Saturday, March 9, 2013

Outsourcing in Supply Chain Management of Public Health Systems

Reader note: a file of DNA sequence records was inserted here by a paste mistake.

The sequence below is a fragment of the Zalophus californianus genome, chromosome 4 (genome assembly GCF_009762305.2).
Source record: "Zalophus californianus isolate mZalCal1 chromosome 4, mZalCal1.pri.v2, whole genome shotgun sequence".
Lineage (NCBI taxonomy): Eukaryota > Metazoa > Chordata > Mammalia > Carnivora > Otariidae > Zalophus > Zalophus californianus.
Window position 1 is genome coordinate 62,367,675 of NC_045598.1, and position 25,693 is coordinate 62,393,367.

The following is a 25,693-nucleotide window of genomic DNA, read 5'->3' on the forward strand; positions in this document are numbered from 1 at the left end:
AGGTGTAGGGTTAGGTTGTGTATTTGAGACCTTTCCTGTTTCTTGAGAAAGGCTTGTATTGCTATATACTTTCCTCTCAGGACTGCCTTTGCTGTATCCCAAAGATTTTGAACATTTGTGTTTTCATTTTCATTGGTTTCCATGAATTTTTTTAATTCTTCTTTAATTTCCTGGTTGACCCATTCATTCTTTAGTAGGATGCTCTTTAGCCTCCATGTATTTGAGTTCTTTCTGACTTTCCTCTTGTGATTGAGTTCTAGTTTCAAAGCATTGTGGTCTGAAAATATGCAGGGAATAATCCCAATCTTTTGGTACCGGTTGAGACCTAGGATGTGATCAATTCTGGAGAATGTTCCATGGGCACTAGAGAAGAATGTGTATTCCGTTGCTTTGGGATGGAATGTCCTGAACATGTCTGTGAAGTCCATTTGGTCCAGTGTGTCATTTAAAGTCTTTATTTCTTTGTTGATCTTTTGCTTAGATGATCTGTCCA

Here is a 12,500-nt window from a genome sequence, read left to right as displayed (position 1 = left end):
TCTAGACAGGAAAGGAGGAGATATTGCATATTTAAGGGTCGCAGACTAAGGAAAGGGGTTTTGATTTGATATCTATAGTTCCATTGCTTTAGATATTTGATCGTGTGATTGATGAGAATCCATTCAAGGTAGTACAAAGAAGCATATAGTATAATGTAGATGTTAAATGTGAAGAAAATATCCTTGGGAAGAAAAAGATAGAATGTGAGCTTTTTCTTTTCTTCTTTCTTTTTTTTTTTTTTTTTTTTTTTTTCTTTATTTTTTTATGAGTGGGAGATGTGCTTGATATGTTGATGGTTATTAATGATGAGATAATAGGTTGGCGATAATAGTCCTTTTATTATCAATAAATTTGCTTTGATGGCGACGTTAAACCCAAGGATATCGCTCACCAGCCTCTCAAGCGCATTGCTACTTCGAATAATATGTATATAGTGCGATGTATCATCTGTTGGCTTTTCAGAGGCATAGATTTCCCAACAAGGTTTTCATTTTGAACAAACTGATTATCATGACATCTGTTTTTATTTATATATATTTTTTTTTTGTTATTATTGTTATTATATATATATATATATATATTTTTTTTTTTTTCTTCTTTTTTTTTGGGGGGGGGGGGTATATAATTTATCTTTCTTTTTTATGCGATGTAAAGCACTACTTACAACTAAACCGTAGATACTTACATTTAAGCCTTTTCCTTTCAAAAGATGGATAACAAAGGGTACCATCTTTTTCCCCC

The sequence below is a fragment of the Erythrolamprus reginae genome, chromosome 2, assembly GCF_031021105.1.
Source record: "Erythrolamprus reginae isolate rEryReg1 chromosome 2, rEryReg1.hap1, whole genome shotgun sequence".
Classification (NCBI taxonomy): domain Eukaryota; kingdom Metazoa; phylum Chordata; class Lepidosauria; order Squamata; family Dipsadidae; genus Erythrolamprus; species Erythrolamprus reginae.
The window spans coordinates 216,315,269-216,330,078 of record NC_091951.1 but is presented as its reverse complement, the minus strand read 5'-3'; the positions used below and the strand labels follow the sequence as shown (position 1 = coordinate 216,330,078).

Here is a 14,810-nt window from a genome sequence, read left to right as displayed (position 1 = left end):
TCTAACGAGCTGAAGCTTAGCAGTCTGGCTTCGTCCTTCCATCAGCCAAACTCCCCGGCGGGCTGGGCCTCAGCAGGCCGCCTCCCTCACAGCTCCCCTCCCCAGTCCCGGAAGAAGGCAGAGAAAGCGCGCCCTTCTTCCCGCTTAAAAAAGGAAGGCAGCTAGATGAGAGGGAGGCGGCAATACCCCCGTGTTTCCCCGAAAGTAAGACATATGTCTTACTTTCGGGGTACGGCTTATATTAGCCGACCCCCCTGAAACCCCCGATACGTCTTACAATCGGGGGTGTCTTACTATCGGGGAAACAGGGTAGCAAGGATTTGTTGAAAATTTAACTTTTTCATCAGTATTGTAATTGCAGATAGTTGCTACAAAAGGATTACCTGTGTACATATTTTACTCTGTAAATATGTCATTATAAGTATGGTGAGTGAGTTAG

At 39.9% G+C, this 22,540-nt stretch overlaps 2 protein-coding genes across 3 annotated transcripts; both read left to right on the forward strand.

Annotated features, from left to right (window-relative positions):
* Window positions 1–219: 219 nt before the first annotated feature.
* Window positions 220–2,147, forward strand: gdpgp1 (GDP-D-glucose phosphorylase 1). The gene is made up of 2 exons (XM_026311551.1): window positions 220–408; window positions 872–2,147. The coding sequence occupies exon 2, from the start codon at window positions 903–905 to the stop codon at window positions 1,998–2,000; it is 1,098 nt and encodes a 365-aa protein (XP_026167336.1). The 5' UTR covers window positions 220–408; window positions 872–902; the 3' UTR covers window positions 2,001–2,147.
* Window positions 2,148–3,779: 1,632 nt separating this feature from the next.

A document by the USAID describes a "potential opportunity for public sector health systems to engage third party service providers to support the logistics functions with an emphasis on distribution, warehousing, and inventory management." This document takes a look at developing nations and the ability of the public health sector to seek support from the private sector by way of outsourcing third party logistics providers. The document explains outsourcing as “engaging a third party provider to perform services for the host organization that were previously performed in-house.” This third party provider is previously not present in the exisitng supply chain process and due to a strategic reason, a company brings them on board in order for it to be able to focus on its core capabilities. The third party provider is brought on board after the management has evaluated the company's core competencies and performance and it has decided on the best party to bring on board in line with the company's objectives. Areas in which public health systems can contract third party providers within their supply chain process according to the publication include: Contracting a Non Governmental Organisation to provide healthcare services to clients or manage hospital administration to improve the system or to boost hospital management. Other areas that a Ministry of Health would outsource for its supply chain and logistics mangement includes "forecasting and procurement, storage, distribution, and logistics management information systems." It is important to note that the public health systems will not outcource areas that they feel are within their core competencies. such areas would include "developing and updating treatment guidelines, developing health policies, resourcing health facilities, creating national essential drug lists, and selecting products." Getting down to the detail of the supply chain functions for which they would outsource, the document by USAID explains that the Ministries of Health within the developing nations would commonly contract third party providers because of their lack of specialisation in the areas. These areas may include but are not limited to importation where the government certifies the movement of goods into the country but they outsource third parties to observe storage conditions like the ideal temperatures for storeage of vaccines, climate controlled warehousing and inventory accuracy guarantees. Other functions for which they would outsource includestransportation and delivery between different levels of the supply chain, product security in terms of secure storage, monitoring, strict access, and product tracking as well as information services that "invest in information systems to monitor stock movements, order status, and invoicing, using bar coding and electronic data management systems." The document mentions three kinds of service providers inclusive of the aforementioned Third Party Logistics Providers, Non Asset Based Third Party Logistics Providers who provide logistics solutions without necessarily owning the physical resources such as warehouses and trucks and Fourth Party Logistics Providers who are the primary manager of all the above and "act as a supply chain integrator that assembles and manages the resources, capabilities, and technology of its own organization with those of complementary service providers to deliver a comprehensive supply chain solution". The document further identifies some limitations and benefits of outsourcing. The benefits of outsourcing may include cost savings in terms of a reduction in labour costs as well as in using physical and human capital, and improved services due to competition within the private sector. The limitations of outsourcing include the redundancies that Toyota's "lean manufacturing system" would generally frown upon because of the wastefulness. In my opinion, developing nations have a chance at improving their healthcare systems in terms of service by outsourcing, but they need to be careful to be able to invest in research and development to enable to implement vertical integration for reduction of costs in the supply chain in future. Alternatively, they need to be able to mobilise all data produced across the supply chain and employ skilled and technical management skills to be able to monitor, control and propagate the system for the benefit of citizens by improving the capability to reduce the costs of healthcare that would otherwise be incurred when third party logistics providers increase their price to accomodate the transaction costs that they would have to incur. Do you feel that there are benefits for developing nations in outsourcing Third Party Logistics Providers? If yes, is it cost effective?? Emerging Trends in Supply Chain Management Outsourcing Public Health Logistics in Developing Countries U.S. Agency for International Development

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